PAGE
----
Time for 'Heavy Ion' Therapy to Come Home to the US?

Roxanne Nelson, BSN, RN

February 06, 2017

Heavy ion therapy — the most potent form of radiotherapy — may finally become available in the United States.

The irony is that it was first investigated in the United States, but decades later, it has still not reached the clinic. In contrast, it is being used elsewhere in the world. Clinics using this modality have sprung up in Japan, Germany, Italy and China, with more being planned or under construction in both Europe and Asia.

But initiatives are now under way to bring heavy ion therapy back home, as the National Cancer Institute (NCI) has already awarded two planning grants to establish the research components of a future facility based in the United States. Funding is also coming from the Department of Energy to research technology to develop accelerator and delivery systems related to heavy ion therapy.

The case for heavy ion radiation is outlined in a Viewpoint published in JAMA Oncology, coauthored by Arnold Pompos, PhD, and Hak Choy, MD, both from the University of Texas Southwestern Medical Center, Dallas, which has just received one of the two NCI planning grants. Coauthor on the article is Marco Durante, PhD, from the Trento Institute for Fundamental Physics and Applications, National Institute of Nuclear Physics, University of Trento, Italy.

Heavy ion beams are the most powerful form of radiotherapy and offer clinical, physical, and biological advantages over conventional photon and proton therapies, they write.

Charged particle therapy in general has advantages over conventional radiotherapy, the authors note, because it delivers energy far more selectively than x-rays do. This in turn allows for greater local control of the tumor and a lower probability of damage to surrounding healthy tissue.

The use of protons has made some headway, although its use lags far behind that of standard photon radiotherapy. Because protons carry an electrical charge, their physical properties are superior to x-rays, but the "scatter of protons in a lateral direction and the uncertainty in their physical range in tissue limit their precise delivery to a tumor target," the authors write.

However, ions that are heavier than protons, especially carbon ions, offer additional physical advantages over protons. Because of their increased mass, they have more limited scattering and are able to maintain their direction when aimed at a tumor.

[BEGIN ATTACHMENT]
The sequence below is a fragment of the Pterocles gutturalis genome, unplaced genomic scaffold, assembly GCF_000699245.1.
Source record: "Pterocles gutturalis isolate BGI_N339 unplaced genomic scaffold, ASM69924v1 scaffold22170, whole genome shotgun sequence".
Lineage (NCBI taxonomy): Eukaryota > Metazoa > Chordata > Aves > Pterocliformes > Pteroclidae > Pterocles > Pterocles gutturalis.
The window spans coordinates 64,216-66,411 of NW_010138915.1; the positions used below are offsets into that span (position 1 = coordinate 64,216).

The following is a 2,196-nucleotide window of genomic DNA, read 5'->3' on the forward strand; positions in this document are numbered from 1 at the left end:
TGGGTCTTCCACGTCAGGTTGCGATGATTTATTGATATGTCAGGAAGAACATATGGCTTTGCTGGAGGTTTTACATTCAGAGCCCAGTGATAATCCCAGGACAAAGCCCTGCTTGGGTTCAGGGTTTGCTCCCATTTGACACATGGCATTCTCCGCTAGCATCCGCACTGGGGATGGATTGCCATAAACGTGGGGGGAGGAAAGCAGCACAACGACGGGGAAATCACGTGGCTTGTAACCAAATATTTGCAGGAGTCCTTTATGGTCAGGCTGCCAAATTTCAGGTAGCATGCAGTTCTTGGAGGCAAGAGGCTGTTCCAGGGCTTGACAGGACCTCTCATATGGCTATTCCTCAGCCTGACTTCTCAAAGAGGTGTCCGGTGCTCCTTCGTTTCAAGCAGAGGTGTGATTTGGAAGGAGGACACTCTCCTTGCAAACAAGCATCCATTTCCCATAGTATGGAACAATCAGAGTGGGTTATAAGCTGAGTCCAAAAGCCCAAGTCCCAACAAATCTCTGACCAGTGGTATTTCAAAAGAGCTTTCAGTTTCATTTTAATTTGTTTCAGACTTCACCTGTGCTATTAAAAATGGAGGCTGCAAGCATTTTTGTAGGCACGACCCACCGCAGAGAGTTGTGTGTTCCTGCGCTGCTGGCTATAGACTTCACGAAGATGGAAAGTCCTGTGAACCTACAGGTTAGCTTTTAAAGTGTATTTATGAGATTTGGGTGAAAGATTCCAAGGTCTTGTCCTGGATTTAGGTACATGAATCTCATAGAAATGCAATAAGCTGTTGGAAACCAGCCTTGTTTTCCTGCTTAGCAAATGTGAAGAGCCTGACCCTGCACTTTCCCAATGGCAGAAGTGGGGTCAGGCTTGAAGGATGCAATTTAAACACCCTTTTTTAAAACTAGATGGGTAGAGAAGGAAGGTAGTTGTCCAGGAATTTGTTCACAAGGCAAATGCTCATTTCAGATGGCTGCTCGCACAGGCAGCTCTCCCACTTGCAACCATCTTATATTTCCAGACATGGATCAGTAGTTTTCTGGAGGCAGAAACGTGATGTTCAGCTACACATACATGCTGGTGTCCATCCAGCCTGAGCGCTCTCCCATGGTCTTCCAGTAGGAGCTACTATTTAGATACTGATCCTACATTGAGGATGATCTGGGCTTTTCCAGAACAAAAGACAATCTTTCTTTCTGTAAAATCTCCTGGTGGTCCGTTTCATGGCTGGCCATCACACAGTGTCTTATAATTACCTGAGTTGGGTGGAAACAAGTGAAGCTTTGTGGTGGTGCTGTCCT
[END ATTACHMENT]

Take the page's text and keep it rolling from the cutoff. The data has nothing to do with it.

Demonstrated Efficacy

Heavy ion therapy was originally pioneered between 1975 and 1992 at the Lawrence Berkeley National Laboratory, write Dr Pompos and colleagues. "However, oncologists and clinical scientists in the United States have not had access to this cancer care tool for nearly a quarter century," they note, whereas elsewhere — in Asia and Europe — this technology has been developed with national government support.

The most serious impediment to developing heavy ion therapy centers in the United States is the high cost involved in setting up new treatment centers, Dr Pompos and colleagues comment.

Another issue is that no comparative trials have demonstrated the efficacy of heavy ions compared with other modalities.

"There have been no randomized clinical trials to date that compare conventional or proton irradiation with carbon ion irradiation," Dr Pompos told Medscape Medical News.

Heavy ion radiation has been used the most extensively in Japan, where more than 8000 patients with cancer have been treated with carbon ions since 1994.

Ethics has also been a concern, as far as conducting comparative research. "The Japanese are very convinced about its benefits and they would find it unethical to offer proton or photon to patients where they believe carbon ions can offer more benefit," said Dr Pompos.

Clinical data from Japan have demonstrated that carbon ions are effective in treating various solid tumor types, including adenocarcinoma, adenoid cystic carcinoma, malignant melanoma, and various types of sarcomas.

And as previously reported by Medscape Medical News, Japanese researchers have also reported that the modality is promising for patients with inoperable spinal tumors, who have not had access to this cancer care.